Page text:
Monday, October 30, 2006

Ramblings on Next-Gen Game Budgets

I'm going to make some gross generalizations in this post and it may ramble towards the end. Be forewarned.

I think it is pretty safe to say that game publishers prefer to invest in the development of a quality experience when the market allows for it but similarily have to watch costs and hedge bets when it doesn't. I don't have access to the production budgets of games outside my own company but I would guess that last year's top PS2 titles had, on average, the highest development budgets of the console's life cycle. Potential for sales grows with the console install base. When you know you can potentially reach so many it is easier to make the business case to invest the extra million or two for polish and help distinguish your title from the competition. Some might say the business case demands it.

In these transition years to "Next-Gen" the publishers are faced with two unfortunate realities. First, sales of current-gen games dropped off far quicker then many anticipated, and second the widespread adoption of next-gen hardware (for the sake of this post, 360 and ps3) has been delayed by multiple factors. Shipping only on the 360 & PS3 within the next 6-8 months creates a challenging financial reality for publishers. If they aren't particularily careful with development budgets there will simply not be enough consoles on the market to reach the critical mass needed to break even. Three games for the 36o have so far sold more then a million copies. The rest were probably either: (1) cheap to develop (due to existing assets or code from a previous installment in the franchise) (2) waiting for the PS3 to hit the market so a 'cheap' port can help improve the ROI or (3) not profitable.

My guess is it could be a couple of years before there are enough NG consoles on the market that games other then the absolute top sellers (or sequels) are comfortably profitable. In the meantime I think you'll see some publishers being extra careful.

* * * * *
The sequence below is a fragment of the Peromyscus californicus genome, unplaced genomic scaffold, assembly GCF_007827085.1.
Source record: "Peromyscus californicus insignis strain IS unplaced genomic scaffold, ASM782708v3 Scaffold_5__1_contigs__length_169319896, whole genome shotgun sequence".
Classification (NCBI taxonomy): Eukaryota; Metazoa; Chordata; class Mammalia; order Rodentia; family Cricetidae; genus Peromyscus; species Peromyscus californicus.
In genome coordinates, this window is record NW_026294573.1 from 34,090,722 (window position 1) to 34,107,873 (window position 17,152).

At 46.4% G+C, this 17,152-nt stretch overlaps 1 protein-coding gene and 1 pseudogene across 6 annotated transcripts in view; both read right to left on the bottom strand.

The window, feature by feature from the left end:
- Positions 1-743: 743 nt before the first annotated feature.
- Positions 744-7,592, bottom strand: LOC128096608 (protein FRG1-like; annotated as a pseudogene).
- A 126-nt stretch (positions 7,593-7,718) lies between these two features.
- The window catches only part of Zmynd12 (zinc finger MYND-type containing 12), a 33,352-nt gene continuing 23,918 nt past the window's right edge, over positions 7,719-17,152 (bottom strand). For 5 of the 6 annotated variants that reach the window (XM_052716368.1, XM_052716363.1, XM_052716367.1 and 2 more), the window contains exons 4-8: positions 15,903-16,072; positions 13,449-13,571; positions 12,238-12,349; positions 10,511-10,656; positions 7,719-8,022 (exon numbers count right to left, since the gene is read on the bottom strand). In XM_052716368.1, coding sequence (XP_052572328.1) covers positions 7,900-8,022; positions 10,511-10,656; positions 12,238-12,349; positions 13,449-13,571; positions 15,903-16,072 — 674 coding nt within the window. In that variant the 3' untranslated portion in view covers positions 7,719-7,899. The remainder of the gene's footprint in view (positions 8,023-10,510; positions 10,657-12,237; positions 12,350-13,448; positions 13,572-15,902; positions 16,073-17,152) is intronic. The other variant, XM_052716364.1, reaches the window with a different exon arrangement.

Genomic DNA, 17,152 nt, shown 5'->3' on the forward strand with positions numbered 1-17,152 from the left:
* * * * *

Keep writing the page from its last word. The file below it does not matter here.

Now, as I said when I started -- there are huge generalizations here. Publishers will create loss leaders to establish brands, they'll recoup the significant R&D costs on the 1st generation of NG titles when the sequels hit, etc. Additionally I'm not implying that the quality of the first-gen-next-gen games is necessarily low -- just that publishers generally have to be even less forgiving of the 'quality at all costs' mentality.

In a conversation with an employee on my team today, this subject came up, and we tried to find a parallel in another entertainment industry but failed. I can't think of any evidence of the movie industry (as an example) going through phases of 'profitability confidence' tied to anything other then, perhaps, the global state of the economy. Even with a component of their revenue tied to hardware sales (VHS, DVD) I would bet that the transition period between the two platforms saw steadily increasing average budgets for hollywood movies, a trend that seems to be continuing.

What other industries have their sales (and therefore the content production budgets) limited by the distribution of a 'player'? I have a hard time imagining a record executive refusing to sign off on an expensive accompanying orchestra because (hypothetically) sales of the iPod are slumping -- music revenue is too spread out to be limited by a single factore like that. ABC may be cutting costs on one of the most expensive shows in its lineup, but even if DVD player sales started slumping in anticipation of HD-DVD and/or Blue-Ray (again, hypothetical) the number of DVD players on the market creates a completely different economy of scale. They can probably "afford" to weather a slumping market for DVD sales for a season.

Thoughts?

6 Comments:

Anonymous Anonymous said...